The various three letter agencies performing searches in violation of the clear meaning of the 4th Amendment. Agencies (as in this case) refusing to follow the letter of the law with regard to FOIA requests, and (as in this case) at least trying to create additional roadblocks to FOIA requests. Agencies failing to follow through on directives from their own Inspector Generals for failures of many stripes. Then there are other things like creating sting operations that have no foundation in any truth. Arresting US citizens and trying to deport them to some other country. Trying to use US law to take down a company that wasn't based in the US. Etc..

    And this isn't just federal. Look at how the police are acting. Using military equipment when it isn't necessary, asset forfeitures when no crime is involved, shooting first then considering circumstances, etc.. In that light, look at the current federal response to police misconduct where the DoJ announced they would no longer look into such episodes.

    I think it is a bipartisan issue as these behaviors have developed, unchecked, even with changes in administrations and different configurations in congress. It is all about power. What the endgame is might cover a significant area of the spectrum, but through power is how they intend to implement it. It is difficult to tell just what the game is, as the players (politicians and bureaucrats) change over time, and this has been in development now for decades.

  • Jan 9th, 2019 @ 9:39am

    Re: Re:

    Or that the cardboard cutouts kept the money.

  • Jan 9th, 2019 @ 8:27am

    Re:

    But they are not going to build 5G networks as 5G doesn't exist yet, and may never, just like 4G. Those billions are for Executive bonuses and investor dividends.

  • Jan 9th, 2019 @ 7:58am

    Were just doing our jobs

    Perfect practice when promulgating parallel construction, evidence washing, covering up, and other obfuscations, makes perfect the agenda promotion which is whatever the current administration wants (and never spoken out loud), so long as it enhances bureaucratic power for now and into the future.

  • Jan 9th, 2019 @ 7:19am

    Re: US cops as well

    "There are plenty of examples of cops here in the US..."

    I got that far into your comment and my minds eye started to create a series of cardboard cutouts of US police officers who were more ethical than actual US police officers (by merely not acting) who were then pissed that their image was being topped by cardboard cutouts.

    Then I finished your comment and you are right, which doesn't mean my thought was wrong.

  • Jan 8th, 2019 @ 7:51am

    Re: Re: If Musk...

    What are the needs for low latency outside of gaming or VOIP? Would satellite connectivity be a big issue for VOIP? I think a bigger issue for current broadband providers is that if enough users jump to satellite connections it would impact them enough to, maybe, change their behavior. Real competition could have the impact we want, in the long run. Of course if current broadband providers change their behavior, it would hurt the satellite connections.

    I doubt we get to the point where terrestrial broadband has the gamer's and VOIP users and the satellite gets everyone else, but having that competition could be really good.

  • Jan 7th, 2019 @ 6:42pm

    Seems bad all around, and doesn't accomplish the goal either.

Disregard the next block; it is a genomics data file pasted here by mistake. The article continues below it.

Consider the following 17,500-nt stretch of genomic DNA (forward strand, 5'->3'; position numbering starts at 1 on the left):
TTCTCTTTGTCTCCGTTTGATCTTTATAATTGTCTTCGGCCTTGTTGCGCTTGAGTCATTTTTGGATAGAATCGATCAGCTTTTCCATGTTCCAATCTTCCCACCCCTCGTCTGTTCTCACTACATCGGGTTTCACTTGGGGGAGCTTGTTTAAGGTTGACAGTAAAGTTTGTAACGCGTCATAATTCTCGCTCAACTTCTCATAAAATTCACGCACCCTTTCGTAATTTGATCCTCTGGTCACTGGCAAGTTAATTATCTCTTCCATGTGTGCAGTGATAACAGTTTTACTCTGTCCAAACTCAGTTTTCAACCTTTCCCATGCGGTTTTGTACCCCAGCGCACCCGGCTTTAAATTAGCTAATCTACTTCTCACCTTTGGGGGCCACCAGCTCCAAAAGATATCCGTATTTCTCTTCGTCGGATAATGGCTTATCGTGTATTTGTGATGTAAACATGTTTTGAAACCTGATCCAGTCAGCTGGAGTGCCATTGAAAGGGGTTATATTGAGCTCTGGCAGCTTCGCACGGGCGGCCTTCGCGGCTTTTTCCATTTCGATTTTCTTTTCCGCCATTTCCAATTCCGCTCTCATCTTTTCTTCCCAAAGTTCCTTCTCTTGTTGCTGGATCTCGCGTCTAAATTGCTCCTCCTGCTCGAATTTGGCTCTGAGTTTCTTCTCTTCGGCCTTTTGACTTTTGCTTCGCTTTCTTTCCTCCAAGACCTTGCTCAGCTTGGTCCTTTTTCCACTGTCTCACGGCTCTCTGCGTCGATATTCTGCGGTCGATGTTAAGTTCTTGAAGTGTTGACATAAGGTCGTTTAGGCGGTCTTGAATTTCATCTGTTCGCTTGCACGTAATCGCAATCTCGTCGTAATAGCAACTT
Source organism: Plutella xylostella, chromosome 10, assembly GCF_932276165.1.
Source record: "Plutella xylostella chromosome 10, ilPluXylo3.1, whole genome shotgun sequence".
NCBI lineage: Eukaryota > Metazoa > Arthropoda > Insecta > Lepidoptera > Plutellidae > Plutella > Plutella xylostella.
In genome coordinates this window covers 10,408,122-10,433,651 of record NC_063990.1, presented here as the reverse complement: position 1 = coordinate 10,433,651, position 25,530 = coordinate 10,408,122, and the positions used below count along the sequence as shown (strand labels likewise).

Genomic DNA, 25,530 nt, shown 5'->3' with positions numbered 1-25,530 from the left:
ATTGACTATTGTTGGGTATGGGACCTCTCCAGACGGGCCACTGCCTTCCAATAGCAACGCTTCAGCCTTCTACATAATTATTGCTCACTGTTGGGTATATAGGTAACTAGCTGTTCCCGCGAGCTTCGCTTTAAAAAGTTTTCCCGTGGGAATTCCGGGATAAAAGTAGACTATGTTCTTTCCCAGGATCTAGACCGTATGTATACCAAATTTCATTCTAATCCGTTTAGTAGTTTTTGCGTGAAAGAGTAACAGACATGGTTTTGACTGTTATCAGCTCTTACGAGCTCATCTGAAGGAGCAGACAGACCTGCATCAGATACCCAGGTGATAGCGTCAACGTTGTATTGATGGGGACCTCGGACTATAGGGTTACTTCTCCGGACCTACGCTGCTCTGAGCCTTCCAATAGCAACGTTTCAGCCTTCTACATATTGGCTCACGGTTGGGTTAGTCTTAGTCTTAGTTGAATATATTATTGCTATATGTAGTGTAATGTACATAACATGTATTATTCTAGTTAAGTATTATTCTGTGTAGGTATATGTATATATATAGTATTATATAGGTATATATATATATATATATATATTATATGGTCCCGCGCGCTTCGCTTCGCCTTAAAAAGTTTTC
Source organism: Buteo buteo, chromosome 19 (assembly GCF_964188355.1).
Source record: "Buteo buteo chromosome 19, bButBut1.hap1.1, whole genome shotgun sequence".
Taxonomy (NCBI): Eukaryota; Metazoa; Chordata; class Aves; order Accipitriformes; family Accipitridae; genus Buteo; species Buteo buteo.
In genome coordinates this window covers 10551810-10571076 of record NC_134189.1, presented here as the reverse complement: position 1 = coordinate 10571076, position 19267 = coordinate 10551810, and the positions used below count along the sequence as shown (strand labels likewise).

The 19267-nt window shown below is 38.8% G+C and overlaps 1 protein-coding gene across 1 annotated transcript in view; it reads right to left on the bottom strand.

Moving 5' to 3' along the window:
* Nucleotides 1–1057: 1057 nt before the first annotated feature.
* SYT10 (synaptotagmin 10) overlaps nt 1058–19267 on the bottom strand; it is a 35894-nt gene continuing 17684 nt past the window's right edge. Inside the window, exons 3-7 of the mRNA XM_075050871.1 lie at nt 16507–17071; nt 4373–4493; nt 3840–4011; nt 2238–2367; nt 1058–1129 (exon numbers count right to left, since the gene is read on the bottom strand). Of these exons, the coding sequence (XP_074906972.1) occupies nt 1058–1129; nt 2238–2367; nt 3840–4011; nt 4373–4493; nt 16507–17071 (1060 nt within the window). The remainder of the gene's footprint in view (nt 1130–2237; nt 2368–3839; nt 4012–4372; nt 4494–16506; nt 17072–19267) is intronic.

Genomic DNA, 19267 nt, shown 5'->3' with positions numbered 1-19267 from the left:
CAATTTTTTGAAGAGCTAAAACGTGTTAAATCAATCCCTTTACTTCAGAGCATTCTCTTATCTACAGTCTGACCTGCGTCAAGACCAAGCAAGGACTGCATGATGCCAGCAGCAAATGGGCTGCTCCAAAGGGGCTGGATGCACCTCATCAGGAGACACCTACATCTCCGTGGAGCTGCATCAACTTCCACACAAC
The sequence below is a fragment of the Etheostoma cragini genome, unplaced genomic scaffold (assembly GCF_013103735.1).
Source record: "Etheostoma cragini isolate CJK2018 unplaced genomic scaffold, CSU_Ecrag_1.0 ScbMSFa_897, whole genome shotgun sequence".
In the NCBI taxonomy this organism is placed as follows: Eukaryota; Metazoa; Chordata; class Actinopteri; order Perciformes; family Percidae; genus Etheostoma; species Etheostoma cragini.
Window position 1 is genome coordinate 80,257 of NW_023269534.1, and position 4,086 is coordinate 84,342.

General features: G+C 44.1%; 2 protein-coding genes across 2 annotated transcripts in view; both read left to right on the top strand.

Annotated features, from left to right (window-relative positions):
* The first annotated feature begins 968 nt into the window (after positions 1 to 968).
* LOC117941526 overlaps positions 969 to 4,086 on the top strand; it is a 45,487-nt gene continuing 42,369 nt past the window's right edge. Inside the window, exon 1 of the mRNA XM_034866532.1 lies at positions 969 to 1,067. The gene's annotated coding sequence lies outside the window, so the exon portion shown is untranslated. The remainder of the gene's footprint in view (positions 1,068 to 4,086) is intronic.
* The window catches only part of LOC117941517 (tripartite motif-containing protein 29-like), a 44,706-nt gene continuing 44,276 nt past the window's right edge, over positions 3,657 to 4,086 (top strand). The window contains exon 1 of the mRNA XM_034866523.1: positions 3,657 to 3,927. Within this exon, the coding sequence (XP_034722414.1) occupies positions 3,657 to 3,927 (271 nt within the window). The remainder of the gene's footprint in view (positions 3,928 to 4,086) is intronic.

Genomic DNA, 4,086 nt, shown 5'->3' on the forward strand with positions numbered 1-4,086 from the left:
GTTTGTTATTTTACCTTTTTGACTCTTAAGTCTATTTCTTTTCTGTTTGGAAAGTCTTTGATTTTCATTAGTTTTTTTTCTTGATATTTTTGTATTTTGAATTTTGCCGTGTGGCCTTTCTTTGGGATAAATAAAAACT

Great, so now someone only needs a good picture of someones face to get in. And what about the children, as they grow up their faces change, and one day they won't be able to go home?

    Then there's the idea of curfews, if I get home late I have to spend the night on the street? Or I invite some acquaintance over, not knowing their 'social score' and find they can't get in? Or worse, meet them at the door an let a 'socially unacceptable' person in, not knowing (or maybe knowing) they are 'socially unacceptable' (probably meaning anti-government control, but could be actually bad)?

    So this is just another step in the government taking control over the population, at least until the population decides it doesn't want that control anymore. There are an awful lot of them.

  • Jan 7th, 2019 @ 6:26pm

    Re: Re:

    Well, does it matter that the guy who gave that pardon seems to think he knows more about everything than anyone else?

  • Jan 7th, 2019 @ 11:53am

    Re:

    I might be wrong, but the Government keeps the legal meter running by fighting the appeals. The 4 million was for costs to that point. The meter is still running.

  • Jan 7th, 2019 @ 9:18am

    Re: Re: Re: Re: Re: Depends...

    Walmart seems to have a policy that requires their security people to want to search me every time I leave one of their stores. I don't and won't allow that, so I don't go to Walmart anymore. In addition, because of that policy, I don't and won't do business with them online.

    So Walmart isn't the one who licensed the photo, they purchased and sold products from someone who did license the photo, and used it on their products. Which leaves Walmart innocent in this instance, but it does not absolve them of their other wonky policies. Which means Walmart is easy to hate and therefore easy to apply blame to, even when it is actually innocent.

  • Jan 7th, 2019 @ 9:10am

    Re: Re: Re: Re:

    Then there is the problem with the company reserving the right to change their terms of service upon any whim. Which leaves the customer, who agreed to the original term of service (whether they agreed or not but were willing to click 'agree' because they wanted in) having agreed to something they never had a chance to 'agree' to.